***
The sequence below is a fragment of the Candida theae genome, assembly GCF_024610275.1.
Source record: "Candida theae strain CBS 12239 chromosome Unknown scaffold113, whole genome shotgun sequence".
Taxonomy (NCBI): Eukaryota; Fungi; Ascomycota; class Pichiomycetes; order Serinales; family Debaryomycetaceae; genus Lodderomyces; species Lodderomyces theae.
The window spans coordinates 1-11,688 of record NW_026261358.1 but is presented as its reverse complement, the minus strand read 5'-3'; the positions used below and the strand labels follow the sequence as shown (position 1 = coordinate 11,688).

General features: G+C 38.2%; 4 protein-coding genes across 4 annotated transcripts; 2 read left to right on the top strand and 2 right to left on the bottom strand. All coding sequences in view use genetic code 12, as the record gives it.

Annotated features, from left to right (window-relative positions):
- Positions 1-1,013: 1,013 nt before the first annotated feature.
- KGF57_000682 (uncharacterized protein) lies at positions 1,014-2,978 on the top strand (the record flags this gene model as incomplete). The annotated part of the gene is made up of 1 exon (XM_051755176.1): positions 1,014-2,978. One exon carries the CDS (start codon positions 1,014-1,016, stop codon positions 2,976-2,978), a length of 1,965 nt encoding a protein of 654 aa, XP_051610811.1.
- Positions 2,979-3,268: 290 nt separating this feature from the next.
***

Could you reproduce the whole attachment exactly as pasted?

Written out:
The sequence below is a fragment of the Candida theae genome, assembly GCF_024610275.1.
Source record: "Candida theae strain CBS 12239 chromosome Unknown scaffold113, whole genome shotgun sequence".
Taxonomy (NCBI): Eukaryota; Fungi; Ascomycota; class Pichiomycetes; order Serinales; family Debaryomycetaceae; genus Lodderomyces; species Lodderomyces theae.
The window spans coordinates 1-11,688 of record NW_026261358.1 but is presented as its reverse complement, the minus strand read 5'-3'; the positions used below and the strand labels follow the sequence as shown (position 1 = coordinate 11,688).

General features: G+C 38.2%; 4 protein-coding genes across 4 annotated transcripts; 2 read left to right on the top strand and 2 right to left on the bottom strand. All coding sequences in view use genetic code 12, as the record gives it.

Annotated features, from left to right (window-relative positions):
- Positions 1-1,013: 1,013 nt before the first annotated feature.
- KGF57_000682 (uncharacterized protein) lies at positions 1,014-2,978 on the top strand (the record flags this gene model as incomplete). The annotated part of the gene is made up of 1 exon (XM_051755176.1): positions 1,014-2,978. One exon carries the CDS (start codon positions 1,014-1,016, stop codon positions 2,976-2,978), a length of 1,965 nt encoding a protein of 654 aa, XP_051610811.1.
- Positions 2,979-3,268: 290 nt separating this feature from the next.